In this consumer culture that is the United States, I know a lot of people who collect things.  Antiques, cars, motorcycles, thimbles, samplers, bookends, dishes, books–the sky’s the limit!  I collect pottery.  And when I see sugar/creamer pairs its like hearing the Siren’s Song.   Some collections are smarter than others.  Remember the Beanie Baby craze in the 1990s?  I worked with a woman whose boyfriend’s sister collected hundreds of Beanie Babies.  She insisted they were an investment.  I swear, on my darkest days that one can make me laugh out loud.

Today my friend Crystal sent me a picture.  Seems she’s got a new collection going: drains.

“I Had a Bilateral Mastectomy and All I Got Were These Stupid Drains.”

I’ve never had surgery that necessitated drains, so I can’t imagine what this is like.  I’ve read blogs wherein women have talked about them and it doesn’t sound pleasant.

They need to be emptied everyday.  She carts them around in a special camisole with pockets.  She needs help to shower so she can maneuver these things.  They also need to be aspirated in the surgeon’s office–and the pain in one during that process was so overwhelming that she passed out on the spot!

And today she learned that when they’re no longer needed they’ll just be pulled out during a visit to the surgeon’s office.

Wow.  Save the best for last, eh?

Here’s the thing: Poor Crystal can’t even display these things like war trophies.   I mean, when you break a leg, an arm, a wrist, or an ankle you at least have a cast someone can see.  Casts are the scars of war.  Anyone wearing a cast looks like a hero.  Some old broad with a walker looks like a warrior if something is casted.  But what’s Crystal going to do?  Go for a walk in the mall with her drains hanging out?

“Dude, check it out.  That bitch must be carrying over 120 ccs of fluid!”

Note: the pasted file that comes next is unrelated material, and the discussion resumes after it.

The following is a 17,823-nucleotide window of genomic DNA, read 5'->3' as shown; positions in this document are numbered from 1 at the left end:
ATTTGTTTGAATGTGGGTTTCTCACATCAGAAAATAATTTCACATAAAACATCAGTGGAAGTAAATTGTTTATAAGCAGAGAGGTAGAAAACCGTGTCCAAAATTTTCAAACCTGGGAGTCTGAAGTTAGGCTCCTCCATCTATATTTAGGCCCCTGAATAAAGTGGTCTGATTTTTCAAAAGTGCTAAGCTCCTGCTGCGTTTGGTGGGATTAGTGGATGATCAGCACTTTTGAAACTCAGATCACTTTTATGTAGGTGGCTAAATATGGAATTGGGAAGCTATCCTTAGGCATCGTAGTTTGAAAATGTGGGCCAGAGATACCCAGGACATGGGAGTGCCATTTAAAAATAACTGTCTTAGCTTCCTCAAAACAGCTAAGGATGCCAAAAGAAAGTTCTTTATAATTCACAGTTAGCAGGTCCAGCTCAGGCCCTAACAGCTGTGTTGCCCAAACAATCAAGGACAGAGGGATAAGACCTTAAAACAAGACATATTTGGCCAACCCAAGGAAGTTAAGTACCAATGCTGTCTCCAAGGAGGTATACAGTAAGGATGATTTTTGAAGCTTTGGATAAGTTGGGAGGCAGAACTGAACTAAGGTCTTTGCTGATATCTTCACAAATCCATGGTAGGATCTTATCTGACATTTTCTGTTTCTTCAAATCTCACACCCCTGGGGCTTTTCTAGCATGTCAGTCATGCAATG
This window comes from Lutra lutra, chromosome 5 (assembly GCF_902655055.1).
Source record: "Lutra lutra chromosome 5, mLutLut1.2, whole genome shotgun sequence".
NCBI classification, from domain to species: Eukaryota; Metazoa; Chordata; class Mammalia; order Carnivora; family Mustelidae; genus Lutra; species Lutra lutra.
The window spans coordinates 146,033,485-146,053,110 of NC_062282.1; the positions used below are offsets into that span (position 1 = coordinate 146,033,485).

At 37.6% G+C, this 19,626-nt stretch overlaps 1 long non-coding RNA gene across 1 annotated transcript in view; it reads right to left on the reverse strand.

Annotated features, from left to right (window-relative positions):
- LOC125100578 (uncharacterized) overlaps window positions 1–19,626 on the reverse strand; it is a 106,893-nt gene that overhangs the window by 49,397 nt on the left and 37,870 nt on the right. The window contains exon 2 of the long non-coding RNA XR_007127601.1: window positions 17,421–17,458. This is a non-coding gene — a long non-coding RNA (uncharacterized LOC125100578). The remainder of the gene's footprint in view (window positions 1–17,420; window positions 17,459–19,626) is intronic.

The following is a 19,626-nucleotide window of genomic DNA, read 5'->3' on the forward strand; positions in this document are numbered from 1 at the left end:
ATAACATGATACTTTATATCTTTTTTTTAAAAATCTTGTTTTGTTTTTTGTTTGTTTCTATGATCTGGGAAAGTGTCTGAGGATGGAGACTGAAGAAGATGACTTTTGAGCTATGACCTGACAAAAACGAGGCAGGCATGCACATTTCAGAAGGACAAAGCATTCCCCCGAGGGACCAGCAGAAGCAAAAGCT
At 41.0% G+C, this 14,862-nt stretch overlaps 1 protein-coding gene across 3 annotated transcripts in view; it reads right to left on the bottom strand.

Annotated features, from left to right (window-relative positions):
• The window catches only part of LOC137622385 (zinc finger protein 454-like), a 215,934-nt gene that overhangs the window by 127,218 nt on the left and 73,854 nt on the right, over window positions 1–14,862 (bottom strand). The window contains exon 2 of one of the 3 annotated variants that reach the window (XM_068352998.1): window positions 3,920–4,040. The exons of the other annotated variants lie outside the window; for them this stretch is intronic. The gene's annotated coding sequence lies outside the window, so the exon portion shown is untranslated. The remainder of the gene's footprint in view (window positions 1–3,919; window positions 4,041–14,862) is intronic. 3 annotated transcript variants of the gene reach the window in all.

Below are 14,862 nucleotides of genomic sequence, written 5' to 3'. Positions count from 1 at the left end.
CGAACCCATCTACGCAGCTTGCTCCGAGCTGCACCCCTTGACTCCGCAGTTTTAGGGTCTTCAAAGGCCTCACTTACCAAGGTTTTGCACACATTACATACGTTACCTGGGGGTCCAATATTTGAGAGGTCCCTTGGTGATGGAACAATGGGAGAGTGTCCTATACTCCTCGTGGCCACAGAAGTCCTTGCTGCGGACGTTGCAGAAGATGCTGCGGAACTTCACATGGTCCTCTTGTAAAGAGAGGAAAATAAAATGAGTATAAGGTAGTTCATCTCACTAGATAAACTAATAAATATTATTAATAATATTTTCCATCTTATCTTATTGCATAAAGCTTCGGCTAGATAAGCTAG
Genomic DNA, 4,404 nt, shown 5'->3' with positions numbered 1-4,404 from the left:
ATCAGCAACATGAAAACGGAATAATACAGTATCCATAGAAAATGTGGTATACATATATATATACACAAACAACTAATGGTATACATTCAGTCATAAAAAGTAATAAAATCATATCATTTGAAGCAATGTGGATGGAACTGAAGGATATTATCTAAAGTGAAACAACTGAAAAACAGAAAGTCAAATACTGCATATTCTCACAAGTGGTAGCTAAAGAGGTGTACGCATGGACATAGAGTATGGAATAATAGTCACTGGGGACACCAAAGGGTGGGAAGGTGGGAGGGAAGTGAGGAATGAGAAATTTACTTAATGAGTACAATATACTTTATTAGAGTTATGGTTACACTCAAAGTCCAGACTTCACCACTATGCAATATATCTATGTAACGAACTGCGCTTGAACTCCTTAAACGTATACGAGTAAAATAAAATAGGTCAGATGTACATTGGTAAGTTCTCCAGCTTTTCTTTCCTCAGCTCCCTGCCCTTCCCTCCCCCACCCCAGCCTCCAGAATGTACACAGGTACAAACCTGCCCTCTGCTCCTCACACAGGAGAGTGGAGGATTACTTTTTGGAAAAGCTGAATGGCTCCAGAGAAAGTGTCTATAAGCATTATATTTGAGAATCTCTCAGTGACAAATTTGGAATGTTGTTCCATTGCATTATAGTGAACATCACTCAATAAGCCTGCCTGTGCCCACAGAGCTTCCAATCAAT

“Dayum!  Respect.”

When someone is sporting an ace bandage or a cast it’s an instant conversation opener.  “Too bad about that wrist.”  “How did your break your leg?”  “I’ll bet that itches something awful, huh?”  But drains following a mastectomy?

“You don’t got no boobs?  You got drains?”  “Hey can I see your drains?”  “I knew this woman at work that would get like a gallon out of one drain every day.”

Sign my drain. Really. Sign it.

I think that Crystal could start a whole new trend in drain signing.  Why not?  Your kid’s friends come over for video games, just whip one out and ask them to sign it!  While at the surgeon’s office, get the staff to sign some.  And with four drains you could group signatures.  One drain for the medical professionals, another for the kids, maybe another for your friends who visit.

Once the nightmare of having them is over, then you bleach ’em and save ’em.  Crystal makes beautiful cards so I can see some serious scrapbooking potential with these things.  Hell, they’re plastic so you know they’re going to last 500 years.  Instant family heirloom.

Once Crystal starts this trend she’d probably get really good aerobic exercise too.  “Scorchy, want to sign my drain?  No really, I want you to.  Here’s a pen, sign it!  Hey where are you going?  Come back here!   [running]   SIGN MY DRAIN!”

Get well soon, Crystal.

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12 Responses to Drained

  1. I had 4 drains after my bilateral mastectomy and 6 after my DIEP and hated every single second of it. Every.single.second. I stashed mine in a cute little Vera Bradley cross-body bag instead of trying to pin them inside my shirt. Still hated every.single.second. Having them removed didn’t really hurt but it was bizarre to see the tubing literally snaking under my skin as it was yanked out, and seeing just how long that tubing was freaked me out. I envisioned a whole team of folks cramming them inside me in the OR. *shudder*

    • Scorchy says:

      Thank the gods for anesthesia! Poor Crystal passed out when they suctioned one of her drains on her first visit to the docs after surgery. She said that the docs thought it might have settled on a nerve. It was fine the second time, but I can’t imagine the fear. ACK!.

  2. CinVT says: